The Art of Giving Gifts

12/09/2015 04:09 pm ET Updated Dec 06, 2017

We should all aspire to be Leslie Knope from Parks & Rec: the greatest gift giver in the history of the world. Her gifts were always thoughtful, creative, and well-planned. You can spend three hours Googling Holiday Gift Guides in an effort to be like her, but that's a sure-fire way to feel overwhelmed and unsatisfied with your choices. Let's take a more efficient approach and learn how to do gift giving right. Leslie Knope style.

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Remember that time Leslie gave Ben a life-sized replica of the Game of Thrones chair?

1. Stay organized. Keep a calendar of important dates: birthdays, holidays (specifically, Galentine's Day), special events, and anniversaries. Be realistic about how long it will take to buy a gift and ship it to loved ones if they live far away, and start planning backwards. I usually try to start preparing for Christmas about a month out and, even then, my gifts aren't in the mail until mid-January. On the bright side, it extends the holiday season through the New Year (that's a lie that I tell my friends so they forgive the lateness of my gifts).

2. Once you're ready to start shopping, make a list of your giftee's characteristics, favorite things, and inside jokes that you share.

Characteristics can include: sarcastic, intelligent, artistic, sentimental, and outdoorsy.

Inside jokes can include that one time your best friend ate pizza at 3am in her wedding dress. I don't know how that turns into a gift, but just roll with it.

Favorite things can include: sports teams, jewelry, wine, cooking, and television. Consider things like: does this person enjoy experiences more than things? Do they only like practical things? Or are they also interested in things that have a decorative function (photos, paintings, sports memorabilia, etc.)? My sister, for example, doesn't care about anything unless she can drink coffee out of it. My brother loves very expensive clothing, so I usually give him food because I won't spend $100 on a tshirt.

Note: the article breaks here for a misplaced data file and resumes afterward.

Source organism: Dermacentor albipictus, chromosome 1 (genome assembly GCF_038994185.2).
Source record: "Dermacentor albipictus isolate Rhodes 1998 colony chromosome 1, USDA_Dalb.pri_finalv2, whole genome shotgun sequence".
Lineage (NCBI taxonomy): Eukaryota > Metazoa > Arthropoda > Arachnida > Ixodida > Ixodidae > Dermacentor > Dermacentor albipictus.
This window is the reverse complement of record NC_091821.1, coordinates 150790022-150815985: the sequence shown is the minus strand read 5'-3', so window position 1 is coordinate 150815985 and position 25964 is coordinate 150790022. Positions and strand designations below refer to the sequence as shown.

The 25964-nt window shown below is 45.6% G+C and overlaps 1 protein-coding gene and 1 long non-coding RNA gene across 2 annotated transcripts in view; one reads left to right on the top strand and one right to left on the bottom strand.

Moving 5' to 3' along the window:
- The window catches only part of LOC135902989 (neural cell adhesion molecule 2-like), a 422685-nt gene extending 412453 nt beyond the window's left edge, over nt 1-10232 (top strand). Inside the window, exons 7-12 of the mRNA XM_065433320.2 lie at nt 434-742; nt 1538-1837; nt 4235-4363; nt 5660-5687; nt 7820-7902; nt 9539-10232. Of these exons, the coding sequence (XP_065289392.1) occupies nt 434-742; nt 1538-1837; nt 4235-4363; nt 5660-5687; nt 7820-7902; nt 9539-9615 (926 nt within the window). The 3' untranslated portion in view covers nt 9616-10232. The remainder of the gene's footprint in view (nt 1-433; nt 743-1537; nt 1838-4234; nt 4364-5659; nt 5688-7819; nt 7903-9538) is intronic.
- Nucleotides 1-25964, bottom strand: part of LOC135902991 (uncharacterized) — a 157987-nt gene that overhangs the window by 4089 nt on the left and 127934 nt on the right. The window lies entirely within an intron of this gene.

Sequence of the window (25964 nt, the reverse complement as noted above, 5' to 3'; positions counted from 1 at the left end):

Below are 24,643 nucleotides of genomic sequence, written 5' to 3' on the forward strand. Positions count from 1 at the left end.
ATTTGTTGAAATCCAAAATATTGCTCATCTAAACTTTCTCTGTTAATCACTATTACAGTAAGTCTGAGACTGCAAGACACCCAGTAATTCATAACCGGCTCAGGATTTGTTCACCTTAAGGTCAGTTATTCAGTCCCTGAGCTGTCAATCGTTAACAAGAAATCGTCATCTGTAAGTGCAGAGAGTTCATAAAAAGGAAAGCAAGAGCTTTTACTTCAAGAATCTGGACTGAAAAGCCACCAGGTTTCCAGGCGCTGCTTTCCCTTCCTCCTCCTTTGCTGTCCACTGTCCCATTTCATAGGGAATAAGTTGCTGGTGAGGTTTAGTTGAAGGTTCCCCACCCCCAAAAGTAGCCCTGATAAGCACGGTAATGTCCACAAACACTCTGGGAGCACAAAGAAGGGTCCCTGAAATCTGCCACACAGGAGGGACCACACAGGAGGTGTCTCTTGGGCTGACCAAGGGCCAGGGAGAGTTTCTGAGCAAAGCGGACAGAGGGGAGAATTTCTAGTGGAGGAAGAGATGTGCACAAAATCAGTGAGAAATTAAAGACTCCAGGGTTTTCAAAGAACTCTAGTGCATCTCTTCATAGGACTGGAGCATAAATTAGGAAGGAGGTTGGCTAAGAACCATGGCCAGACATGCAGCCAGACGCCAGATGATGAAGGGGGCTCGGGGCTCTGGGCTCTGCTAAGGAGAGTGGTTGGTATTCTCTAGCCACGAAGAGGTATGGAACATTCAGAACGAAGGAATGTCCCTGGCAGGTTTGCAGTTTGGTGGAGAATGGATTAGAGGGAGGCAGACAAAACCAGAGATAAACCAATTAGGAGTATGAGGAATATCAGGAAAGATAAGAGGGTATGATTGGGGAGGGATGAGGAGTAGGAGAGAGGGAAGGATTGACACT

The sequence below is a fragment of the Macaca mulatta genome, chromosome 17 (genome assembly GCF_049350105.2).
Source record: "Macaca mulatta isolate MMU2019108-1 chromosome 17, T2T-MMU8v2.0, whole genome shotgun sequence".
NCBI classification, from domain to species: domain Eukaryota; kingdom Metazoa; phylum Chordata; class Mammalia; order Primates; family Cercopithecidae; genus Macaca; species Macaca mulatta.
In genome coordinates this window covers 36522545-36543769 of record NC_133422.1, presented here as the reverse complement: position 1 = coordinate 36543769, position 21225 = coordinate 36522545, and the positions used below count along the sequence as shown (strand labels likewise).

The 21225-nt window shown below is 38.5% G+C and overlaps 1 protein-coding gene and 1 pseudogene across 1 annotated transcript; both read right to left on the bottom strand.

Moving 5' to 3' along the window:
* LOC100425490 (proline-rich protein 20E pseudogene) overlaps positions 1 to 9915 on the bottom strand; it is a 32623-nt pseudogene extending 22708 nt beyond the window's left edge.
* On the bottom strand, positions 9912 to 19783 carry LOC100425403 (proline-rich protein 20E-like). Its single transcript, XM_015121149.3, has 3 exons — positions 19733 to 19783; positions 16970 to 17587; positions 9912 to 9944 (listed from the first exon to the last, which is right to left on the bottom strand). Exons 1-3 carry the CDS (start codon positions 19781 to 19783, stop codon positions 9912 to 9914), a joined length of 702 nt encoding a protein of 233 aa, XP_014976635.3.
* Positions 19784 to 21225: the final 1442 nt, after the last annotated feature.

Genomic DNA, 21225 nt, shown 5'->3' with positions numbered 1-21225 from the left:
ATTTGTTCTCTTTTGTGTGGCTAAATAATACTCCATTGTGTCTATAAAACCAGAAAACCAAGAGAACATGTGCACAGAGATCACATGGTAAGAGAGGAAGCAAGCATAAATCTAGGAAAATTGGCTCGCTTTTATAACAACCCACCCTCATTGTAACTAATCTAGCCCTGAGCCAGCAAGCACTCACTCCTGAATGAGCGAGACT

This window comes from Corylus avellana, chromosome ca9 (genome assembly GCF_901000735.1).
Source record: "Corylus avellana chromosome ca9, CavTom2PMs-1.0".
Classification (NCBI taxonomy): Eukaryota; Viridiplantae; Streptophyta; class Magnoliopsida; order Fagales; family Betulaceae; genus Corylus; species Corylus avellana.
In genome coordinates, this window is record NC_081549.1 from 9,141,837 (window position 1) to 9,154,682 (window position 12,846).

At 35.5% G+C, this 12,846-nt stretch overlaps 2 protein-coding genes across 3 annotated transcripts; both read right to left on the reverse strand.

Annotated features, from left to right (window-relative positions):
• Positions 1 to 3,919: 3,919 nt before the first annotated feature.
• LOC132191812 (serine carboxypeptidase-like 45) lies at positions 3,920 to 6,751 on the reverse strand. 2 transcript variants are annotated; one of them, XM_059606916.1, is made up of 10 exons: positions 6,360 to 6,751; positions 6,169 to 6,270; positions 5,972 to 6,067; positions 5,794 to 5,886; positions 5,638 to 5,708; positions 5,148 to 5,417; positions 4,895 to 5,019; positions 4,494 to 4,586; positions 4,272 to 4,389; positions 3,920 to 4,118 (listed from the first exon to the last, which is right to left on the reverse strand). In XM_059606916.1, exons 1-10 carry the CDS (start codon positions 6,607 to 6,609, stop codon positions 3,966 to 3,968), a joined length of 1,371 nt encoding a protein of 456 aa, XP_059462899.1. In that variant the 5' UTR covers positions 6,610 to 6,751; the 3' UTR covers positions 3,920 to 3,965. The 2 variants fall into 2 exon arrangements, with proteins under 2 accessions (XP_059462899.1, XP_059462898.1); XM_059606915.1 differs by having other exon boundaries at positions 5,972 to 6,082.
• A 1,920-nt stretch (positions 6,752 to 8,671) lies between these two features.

3. Take your list and get on Etsy or Pinterest. Seriously, now you can get online and look for ideas. Etsy has a lot of stuff for very specific interests: I recently bought Sage earrings for my friend Sagen. WHAT?! Thank you, Etsy (unfortunately, this post isn't sponsored by Etsy but I spend enough money on that website that it should be). Sometimes you can find inexpensive and personalized gifts online. Other times, you can get ideas for things that you can get (or make!) elsewhere. Exploring these sites is the best way to take your list for each person and figure out how to turn it into a gift.

4. If your giftee has a Pinterest, stop wasting everyone's time and get on their Pinterest page. Buy stuff that they have pinned. This is the best life hack that you will ever receive.

5. Once you have your gift, write a note. I take card-giving more seriously than gift-giving, and so do my friends. Most of them are professionals at finding the most hilariously inappropriate cards. A couple of my friends even handcraft beautiful cards each year. You don't have to put this much effort into it, but you should put some thought into what you write. You can reference a specific memory from the past year or tell them how much they mean to you, but always. include. a card.

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Personality characteristics for my friends include: crafty as hell.

The gift-giving process doesn't have to turn into a mad dash to fulfill your yearly holiday requirements. Being thoughtful doesn't have to be difficult. It just takes a little planning and some attention to your friends' and family members' interests. So, in reality, thoughtful gift giving can make you a better person and you can get bonus points with your loved ones. I just made a case for the selfish benefits of gift giving. There is absolutely no reason to not give thoughtful gifts!

Now that you have the tools to survive the holiday season, you can thank me in the form of any products that are Mindy Kaling-themed. Go out and make Leslie Knope proud.